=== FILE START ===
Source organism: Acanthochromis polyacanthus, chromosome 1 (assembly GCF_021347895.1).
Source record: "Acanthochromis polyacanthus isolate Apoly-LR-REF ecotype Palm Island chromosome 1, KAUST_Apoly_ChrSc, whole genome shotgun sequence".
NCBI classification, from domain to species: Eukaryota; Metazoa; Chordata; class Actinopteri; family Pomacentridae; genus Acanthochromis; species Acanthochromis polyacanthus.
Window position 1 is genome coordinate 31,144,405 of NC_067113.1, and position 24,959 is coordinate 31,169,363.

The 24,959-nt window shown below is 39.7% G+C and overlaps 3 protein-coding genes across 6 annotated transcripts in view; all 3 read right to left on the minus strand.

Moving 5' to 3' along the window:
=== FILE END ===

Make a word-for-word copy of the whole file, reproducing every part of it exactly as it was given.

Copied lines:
Source organism: Acanthochromis polyacanthus, chromosome 1 (assembly GCF_021347895.1).
Source record: "Acanthochromis polyacanthus isolate Apoly-LR-REF ecotype Palm Island chromosome 1, KAUST_Apoly_ChrSc, whole genome shotgun sequence".
NCBI classification, from domain to species: Eukaryota; Metazoa; Chordata; class Actinopteri; family Pomacentridae; genus Acanthochromis; species Acanthochromis polyacanthus.
Window position 1 is genome coordinate 31,144,405 of NC_067113.1, and position 24,959 is coordinate 31,169,363.

The 24,959-nt window shown below is 39.7% G+C and overlaps 3 protein-coding genes across 6 annotated transcripts in view; all 3 read right to left on the minus strand.

Moving 5' to 3' along the window: